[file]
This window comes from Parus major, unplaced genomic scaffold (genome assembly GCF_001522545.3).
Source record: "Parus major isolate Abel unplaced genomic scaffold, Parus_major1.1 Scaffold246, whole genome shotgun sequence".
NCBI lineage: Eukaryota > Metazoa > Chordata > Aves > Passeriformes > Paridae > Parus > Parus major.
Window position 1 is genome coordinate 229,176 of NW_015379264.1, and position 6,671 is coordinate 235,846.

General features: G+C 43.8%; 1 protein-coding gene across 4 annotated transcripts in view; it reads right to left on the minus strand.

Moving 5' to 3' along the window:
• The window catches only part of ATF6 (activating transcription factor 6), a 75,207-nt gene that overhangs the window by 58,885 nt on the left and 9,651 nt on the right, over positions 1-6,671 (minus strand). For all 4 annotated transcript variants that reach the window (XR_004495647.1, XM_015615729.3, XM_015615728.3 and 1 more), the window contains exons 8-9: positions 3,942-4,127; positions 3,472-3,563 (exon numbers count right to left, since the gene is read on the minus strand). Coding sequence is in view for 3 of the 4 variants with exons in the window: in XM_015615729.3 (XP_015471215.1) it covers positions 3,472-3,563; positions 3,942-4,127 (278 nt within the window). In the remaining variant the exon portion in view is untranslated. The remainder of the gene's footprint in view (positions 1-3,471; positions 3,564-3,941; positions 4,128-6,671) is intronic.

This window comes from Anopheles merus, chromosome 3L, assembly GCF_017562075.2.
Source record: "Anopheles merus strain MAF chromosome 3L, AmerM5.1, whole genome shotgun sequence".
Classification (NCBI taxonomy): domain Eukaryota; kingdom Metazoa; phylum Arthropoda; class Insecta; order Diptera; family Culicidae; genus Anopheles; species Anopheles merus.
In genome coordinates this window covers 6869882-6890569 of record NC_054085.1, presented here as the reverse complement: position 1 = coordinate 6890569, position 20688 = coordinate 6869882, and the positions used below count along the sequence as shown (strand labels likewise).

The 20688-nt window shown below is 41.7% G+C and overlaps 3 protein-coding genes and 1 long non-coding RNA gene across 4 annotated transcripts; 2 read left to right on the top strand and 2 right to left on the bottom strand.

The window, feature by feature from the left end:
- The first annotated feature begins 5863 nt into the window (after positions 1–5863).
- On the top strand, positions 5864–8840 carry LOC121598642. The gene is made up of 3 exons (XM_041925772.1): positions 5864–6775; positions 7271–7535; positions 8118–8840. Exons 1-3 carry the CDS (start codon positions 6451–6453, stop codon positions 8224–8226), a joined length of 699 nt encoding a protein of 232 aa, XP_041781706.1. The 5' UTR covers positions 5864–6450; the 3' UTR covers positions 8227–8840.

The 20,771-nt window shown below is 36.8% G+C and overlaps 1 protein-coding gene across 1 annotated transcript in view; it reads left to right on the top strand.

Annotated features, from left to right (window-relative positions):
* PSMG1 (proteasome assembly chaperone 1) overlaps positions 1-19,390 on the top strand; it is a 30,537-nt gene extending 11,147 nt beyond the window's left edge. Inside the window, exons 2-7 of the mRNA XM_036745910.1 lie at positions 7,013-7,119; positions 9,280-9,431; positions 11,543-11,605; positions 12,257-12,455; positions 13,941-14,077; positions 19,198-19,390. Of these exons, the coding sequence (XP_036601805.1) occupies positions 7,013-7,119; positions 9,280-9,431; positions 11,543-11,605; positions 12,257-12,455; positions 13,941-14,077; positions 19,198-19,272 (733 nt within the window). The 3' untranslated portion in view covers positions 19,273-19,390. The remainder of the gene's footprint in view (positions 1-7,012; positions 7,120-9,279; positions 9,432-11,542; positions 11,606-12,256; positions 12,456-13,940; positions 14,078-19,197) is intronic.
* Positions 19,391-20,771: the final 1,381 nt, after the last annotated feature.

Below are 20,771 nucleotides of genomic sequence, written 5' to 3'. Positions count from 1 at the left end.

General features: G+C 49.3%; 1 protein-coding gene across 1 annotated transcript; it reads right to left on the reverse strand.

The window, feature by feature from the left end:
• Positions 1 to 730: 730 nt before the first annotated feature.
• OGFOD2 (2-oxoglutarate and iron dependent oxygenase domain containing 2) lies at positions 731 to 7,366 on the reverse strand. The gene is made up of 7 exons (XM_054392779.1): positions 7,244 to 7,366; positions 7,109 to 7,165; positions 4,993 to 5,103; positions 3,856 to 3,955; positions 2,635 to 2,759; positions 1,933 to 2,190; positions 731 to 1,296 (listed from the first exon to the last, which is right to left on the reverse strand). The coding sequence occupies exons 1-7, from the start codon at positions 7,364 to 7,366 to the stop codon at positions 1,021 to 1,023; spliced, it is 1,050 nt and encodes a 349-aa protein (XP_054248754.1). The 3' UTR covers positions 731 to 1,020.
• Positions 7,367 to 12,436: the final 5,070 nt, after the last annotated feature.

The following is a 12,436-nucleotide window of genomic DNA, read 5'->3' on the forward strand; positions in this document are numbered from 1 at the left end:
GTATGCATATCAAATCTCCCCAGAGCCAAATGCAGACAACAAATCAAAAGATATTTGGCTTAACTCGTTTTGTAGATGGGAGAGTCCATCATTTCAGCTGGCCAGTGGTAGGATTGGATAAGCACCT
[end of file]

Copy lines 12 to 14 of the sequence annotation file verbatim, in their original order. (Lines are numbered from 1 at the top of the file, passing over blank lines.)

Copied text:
The 20688-nt window shown below is 41.7% G+C and overlaps 3 protein-coding genes and 1 long non-coding RNA gene across 4 annotated transcripts; 2 read left to right on the top strand and 2 right to left on the bottom strand.

The window, feature by feature from the left end:
- The first annotated feature begins 5863 nt into the window (after positions 1–5863).